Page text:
On May 3, 2014, the ALZ Stars of Greater Indiana will be participating in the OneAmerica 500 Festival Mini-Marathon in Indianapolis. If you have never been a part of this iconic Indianapolis event, we invite you to join us!
Whether you are a seasoned runner or looking for a new challenge in 2014, we have the best incentive to cross the finish line. When you join ALZ Stars, you're racing and raising money for the millions of Americans who are affected by Alzheimer's disease.
As an ALZ Star, you will receive a free entry into the OneAmerica 500 Festival Mini-Marathon or 5K race, an ALZ Stars race day jersey, access to training programs and fundraising tools. You will also be invited to join us for a special pasta dinner with your fellow ALZ Stars. Participants raise a minimum of $500 towards the care, support and research provided by the Alzheimer’s Association.
If you don’t have time to train, but still want to be involved, you can still be a part of the team. We are looking for “cheerleaders” for race day. If you are interested in encouraging and supporting our team, while raising awareness for our cause, we would love to have you positioned along the race route decked out in ALZ Stars gear.
Join us and make a difference! For more information, contact Amber Michel at 800.272.3900 or firstname.lastname@example.org.
New Year, New You
Eat better, quit smoking, save money— for many of us, the new year means a fresh start and great intentions. As a caregiver, you may want to consider a different New Year’s resolution and commit to taking better care of yourself.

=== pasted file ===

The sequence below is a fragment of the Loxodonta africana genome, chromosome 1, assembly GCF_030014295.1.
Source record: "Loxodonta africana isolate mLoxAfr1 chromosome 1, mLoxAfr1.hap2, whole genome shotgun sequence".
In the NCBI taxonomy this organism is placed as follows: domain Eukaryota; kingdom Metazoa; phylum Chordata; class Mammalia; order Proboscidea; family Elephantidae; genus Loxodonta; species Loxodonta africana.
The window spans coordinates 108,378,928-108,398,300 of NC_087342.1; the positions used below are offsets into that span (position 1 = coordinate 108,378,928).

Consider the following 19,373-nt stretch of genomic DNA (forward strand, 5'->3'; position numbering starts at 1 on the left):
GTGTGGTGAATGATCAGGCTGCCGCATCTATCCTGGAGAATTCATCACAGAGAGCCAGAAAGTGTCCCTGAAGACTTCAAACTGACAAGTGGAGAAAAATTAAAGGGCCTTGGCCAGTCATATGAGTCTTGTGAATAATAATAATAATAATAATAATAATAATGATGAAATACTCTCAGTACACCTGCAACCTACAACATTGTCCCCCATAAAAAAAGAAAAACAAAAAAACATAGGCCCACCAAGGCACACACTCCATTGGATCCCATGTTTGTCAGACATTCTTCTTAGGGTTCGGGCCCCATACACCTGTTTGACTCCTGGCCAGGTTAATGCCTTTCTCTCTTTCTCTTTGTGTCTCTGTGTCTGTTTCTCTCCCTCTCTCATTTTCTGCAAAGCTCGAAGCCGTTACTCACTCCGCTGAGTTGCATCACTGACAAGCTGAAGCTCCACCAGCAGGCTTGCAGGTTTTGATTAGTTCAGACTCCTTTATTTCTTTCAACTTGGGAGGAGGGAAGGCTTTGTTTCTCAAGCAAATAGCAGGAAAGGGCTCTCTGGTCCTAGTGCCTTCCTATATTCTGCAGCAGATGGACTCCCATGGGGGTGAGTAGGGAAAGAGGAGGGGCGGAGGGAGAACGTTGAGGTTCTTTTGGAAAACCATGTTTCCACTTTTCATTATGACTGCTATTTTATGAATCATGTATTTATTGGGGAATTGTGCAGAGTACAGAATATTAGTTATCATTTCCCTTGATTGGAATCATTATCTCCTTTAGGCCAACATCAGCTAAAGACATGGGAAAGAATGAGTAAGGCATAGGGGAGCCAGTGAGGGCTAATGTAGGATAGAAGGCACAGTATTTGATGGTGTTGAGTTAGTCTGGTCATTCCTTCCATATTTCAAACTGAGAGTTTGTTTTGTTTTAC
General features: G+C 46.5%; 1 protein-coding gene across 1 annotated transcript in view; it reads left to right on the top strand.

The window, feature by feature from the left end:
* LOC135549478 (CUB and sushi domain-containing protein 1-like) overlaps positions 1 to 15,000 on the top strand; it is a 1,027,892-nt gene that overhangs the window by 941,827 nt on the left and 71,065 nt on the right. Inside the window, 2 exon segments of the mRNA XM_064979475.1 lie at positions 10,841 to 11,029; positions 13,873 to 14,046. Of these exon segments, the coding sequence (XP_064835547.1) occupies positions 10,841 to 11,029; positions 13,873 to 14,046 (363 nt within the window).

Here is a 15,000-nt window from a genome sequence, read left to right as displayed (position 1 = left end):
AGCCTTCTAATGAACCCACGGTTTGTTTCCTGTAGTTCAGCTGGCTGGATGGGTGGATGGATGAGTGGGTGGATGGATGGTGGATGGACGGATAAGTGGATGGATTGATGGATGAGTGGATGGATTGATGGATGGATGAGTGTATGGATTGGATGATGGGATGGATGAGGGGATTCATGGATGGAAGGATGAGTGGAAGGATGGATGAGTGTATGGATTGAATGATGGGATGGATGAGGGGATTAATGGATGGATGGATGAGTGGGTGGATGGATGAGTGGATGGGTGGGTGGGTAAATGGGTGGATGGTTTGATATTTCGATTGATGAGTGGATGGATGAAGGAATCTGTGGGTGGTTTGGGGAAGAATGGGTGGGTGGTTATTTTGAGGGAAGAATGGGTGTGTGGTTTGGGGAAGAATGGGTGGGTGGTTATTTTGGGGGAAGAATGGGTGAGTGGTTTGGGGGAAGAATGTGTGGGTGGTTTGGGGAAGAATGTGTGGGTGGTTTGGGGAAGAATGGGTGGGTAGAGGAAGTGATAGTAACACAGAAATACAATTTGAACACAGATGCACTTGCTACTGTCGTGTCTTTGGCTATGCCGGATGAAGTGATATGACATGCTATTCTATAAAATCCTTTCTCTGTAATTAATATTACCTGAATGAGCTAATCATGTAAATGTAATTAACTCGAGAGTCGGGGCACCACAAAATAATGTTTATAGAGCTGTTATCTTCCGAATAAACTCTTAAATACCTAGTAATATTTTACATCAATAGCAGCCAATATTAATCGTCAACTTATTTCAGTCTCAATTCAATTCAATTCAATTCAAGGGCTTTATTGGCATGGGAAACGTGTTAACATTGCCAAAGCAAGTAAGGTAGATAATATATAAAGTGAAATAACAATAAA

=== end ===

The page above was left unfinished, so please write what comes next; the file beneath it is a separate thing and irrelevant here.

“You have to take care of yourself in order to take care of someone else,” said Alzheimer’s Association Associate Director of Early Stage Services and Care Consultation Denise Saxman, LCSW. Caregivers need to schedule time for themselves and build it in to their day. “There’s no reason to feel guilty about taking care of yourself.”
The following resolutions can help you have a happier and healthier 2014:
Get support: Alzheimer's disease is life-changing for both those who are diagnosed and those close to them. There’s multiple ways you can find support at the Alzheimer’s Association. Here are a few: call the 24/7 Helpline at 800.272.3900, visit one of our support groups to connect with other caregivers or use resources such as trainings, workshops, books and DVDs to better your caregiving skills.
Become a healthy caregiver: You may find yourself with so many responsibilities that you neglect taking good care of yourself. More than 60 percent of Alzheimer’s and dementia caregivers rate the emotional stress of caregiving as high or very high; one-third report symptoms of depression. The best thing you can do for the person you are caring for is stay physically and emotionally strong. Here are a few examples you may want to consider: see the doctor, get moving and eat well. Read more about becoming a healthy caregiver here.
Plan for the future: Putting financial and legal plans in place now prevents problems and confusion in the future and allows the person with dementia to express wishes for their future care and decisions. It also allows time to work through the complex issues involved in long-term care. Read more about the number of financial resources that may be available to help cover the costs of care here.